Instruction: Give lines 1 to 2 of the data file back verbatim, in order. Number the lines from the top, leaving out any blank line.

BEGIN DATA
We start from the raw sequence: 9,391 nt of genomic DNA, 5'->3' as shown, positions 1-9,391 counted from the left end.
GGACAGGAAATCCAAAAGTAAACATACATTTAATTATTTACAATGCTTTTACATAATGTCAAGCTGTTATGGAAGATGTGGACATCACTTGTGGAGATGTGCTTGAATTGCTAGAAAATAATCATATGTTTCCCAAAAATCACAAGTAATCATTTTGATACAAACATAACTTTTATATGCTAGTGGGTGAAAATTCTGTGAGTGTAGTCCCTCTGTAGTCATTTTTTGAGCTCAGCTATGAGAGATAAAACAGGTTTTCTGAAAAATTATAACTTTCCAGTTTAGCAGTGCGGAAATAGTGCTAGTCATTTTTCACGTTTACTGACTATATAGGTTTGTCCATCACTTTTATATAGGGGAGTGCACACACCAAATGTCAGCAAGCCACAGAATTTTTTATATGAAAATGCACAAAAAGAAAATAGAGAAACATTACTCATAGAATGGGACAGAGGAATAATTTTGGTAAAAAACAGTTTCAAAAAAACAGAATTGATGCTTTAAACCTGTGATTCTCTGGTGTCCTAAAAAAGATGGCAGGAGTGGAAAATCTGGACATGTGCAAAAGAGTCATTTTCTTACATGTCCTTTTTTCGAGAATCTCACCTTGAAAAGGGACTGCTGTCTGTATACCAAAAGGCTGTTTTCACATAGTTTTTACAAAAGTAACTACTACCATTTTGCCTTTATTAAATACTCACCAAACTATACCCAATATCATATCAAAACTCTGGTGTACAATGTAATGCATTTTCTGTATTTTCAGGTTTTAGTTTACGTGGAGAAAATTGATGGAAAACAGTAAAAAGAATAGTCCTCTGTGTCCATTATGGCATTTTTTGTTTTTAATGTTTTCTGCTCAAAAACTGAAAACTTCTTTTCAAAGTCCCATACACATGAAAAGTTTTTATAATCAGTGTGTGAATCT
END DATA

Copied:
We start from the raw sequence: 9,391 nt of genomic DNA, 5'->3' as shown, positions 1-9,391 counted from the left end.
GGACAGGAAATCCAAAAGTAAACATACATTTAATTATTTACAATGCTTTTACATAATGTCAAGCTGTTATGGAAGATGTGGACATCACTTGTGGAGATGTGCTTGAATTGCTAGAAAATAATCATATGTTTCCCAAAAATCACAAGTAATCATTTTGATACAAACATAACTTTTATATGCTAGTGGGTGAAAATTCTGTGAGTGTAGTCCCTCTGTAGTCATTTTTTGAGCTCAGCTATGAGAGATAAAACAGGTTTTCTGAAAAATTATAACTTTCCAGTTTAGCAGTGCGGAAATAGTGCTAGTCATTTTTCACGTTTACTGACTATATAGGTTTGTCCATCACTTTTATATAGGGGAGTGCACACACCAAATGTCAGCAAGCCACAGAATTTTTTATATGAAAATGCACAAAAAGAAAATAGAGAAACATTACTCATAGAATGGGACAGAGGAATAATTTTGGTAAAAAACAGTTTCAAAAAAACAGAATTGATGCTTTAAACCTGTGATTCTCTGGTGTCCTAAAAAAGATGGCAGGAGTGGAAAATCTGGACATGTGCAAAAGAGTCATTTTCTTACATGTCCTTTTTTCGAGAATCTCACCTTGAAAAGGGACTGCTGTCTGTATACCAAAAGGCTGTTTTCACATAGTTTTTACAAAAGTAACTACTACCATTTTGCCTTTATTAAATACTCACCAAACTATACCCAATATCATATCAAAACTCTGGTGTACAATGTAATGCATTTTCTGTATTTTCAGGTTTTAGTTTACGTGGAGAAAATTGATGGAAAACAGTAAAAAGAATAGTCCTCTGTGTCCATTATGGCATTTTTTGTTTTTAATGTTTTCTGCTCAAAAACTGAAAACTTCTTTTCAAAGTCCCATACACATGAAAAGTTTTTATAATCAGTGTGTGAATCT